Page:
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Honouring the dissemination and preservation of knowledge, this monograph is a contemplation of Sara Rawlinson's three year experience photographing one library from each of the 31 colleges of the University of Cambridge.
Overall, these 490 photos tell the story of visiting a library, and so the chapters are organised by the elemental order in which they might be experienced – Stairs, Books, Textures, Spaces, Details, Spines, Ceilings, Windows. Each chapter starts with a brief artist’s motivation, followed by the images sorted into mosaics of shape, colour, or lightness – a formalist approach to evoke aesthetic emotion. The introduction by renowned Cambridge-based poet Michael Brown adds context and a lyrical sense of space.
“And so I spent some time pondering the idea that the nucleus of a university resides in its knowledge contained, preserved, and disseminated: without a library, there is no university.”
“Sara’s book is feast for the eye and imagination. No detail escapes the artist’s lens. The idea of the library is deconstructed into unfamiliar shapes and angles, a shaft of light in a stair well, a solitary chair tucked by a bookcase, a long view up to a decorative ceiling. And yet the whole is put back to together, more than its parts, as we gaze at the photographs and fill the spaces with memory and reverence, for what Sara calls her ‘houses of the holy’.”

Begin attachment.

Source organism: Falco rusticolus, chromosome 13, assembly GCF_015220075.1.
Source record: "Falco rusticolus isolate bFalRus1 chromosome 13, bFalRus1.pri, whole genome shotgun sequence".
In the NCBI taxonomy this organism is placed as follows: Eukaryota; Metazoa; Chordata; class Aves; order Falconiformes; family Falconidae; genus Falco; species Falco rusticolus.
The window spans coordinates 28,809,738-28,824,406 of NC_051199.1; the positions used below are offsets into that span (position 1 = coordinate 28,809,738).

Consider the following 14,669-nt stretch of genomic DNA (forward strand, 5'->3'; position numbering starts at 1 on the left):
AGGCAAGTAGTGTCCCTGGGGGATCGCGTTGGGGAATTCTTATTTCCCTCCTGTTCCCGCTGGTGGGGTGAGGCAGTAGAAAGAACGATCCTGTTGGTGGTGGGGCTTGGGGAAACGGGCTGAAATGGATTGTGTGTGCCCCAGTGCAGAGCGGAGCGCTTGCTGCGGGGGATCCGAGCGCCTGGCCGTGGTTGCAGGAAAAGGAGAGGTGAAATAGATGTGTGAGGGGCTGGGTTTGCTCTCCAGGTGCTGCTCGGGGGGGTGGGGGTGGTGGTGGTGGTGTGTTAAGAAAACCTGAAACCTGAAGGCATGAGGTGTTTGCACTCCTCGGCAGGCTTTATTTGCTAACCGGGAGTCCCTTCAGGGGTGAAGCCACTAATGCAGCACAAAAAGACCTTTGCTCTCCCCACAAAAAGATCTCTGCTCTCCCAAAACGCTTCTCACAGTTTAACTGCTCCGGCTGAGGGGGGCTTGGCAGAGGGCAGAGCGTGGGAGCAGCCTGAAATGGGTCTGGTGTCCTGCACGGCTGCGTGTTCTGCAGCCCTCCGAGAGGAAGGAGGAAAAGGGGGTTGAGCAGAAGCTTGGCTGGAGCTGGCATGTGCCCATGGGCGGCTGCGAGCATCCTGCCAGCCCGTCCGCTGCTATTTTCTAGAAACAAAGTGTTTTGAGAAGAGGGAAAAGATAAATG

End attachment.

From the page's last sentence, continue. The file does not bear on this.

– Dr Jessica Gardner, The University Librarian, Cambridge
“Here, indeed, is beauty. Sara has the rare skill of drawing out the intimate, the special, the unique spirit of each place. And even if you know these libraries well, these pictures will give you fresh eyes, an enlivened spirit and a gladdened heart.”
-Dame Fiona Reynolds, Master, Emmanuel College, Cambridge
“Cambridge is a city with possibly the highest density of libraries in the world. In this visual encomium Sara restricts herself to surveying the libraries of the 31 Colleges of the University, and finds remarkable continuities amid the diversity of buildings spanning more than 500 years. She has an outstanding eye for the quirky detail, the unusual juxtaposition, the wear-and-tear which can upset a perfect symmetry. This book reminds us that these buildings are no mere architectural showpieces, but places of continual use by generations of scholars, the repositories of inherited knowledge which underpin the research and teaching of today.”
– Dr Nicolas Bell, Librarian, Trinity College, Cambridge
490 full colour images, 160 pages, hardcover with gold foil, portrait orientation, luscious oversized 29 x 32 cm, printed in the EU with low-energy and solvent-free H-UV technology on FSC certified paper.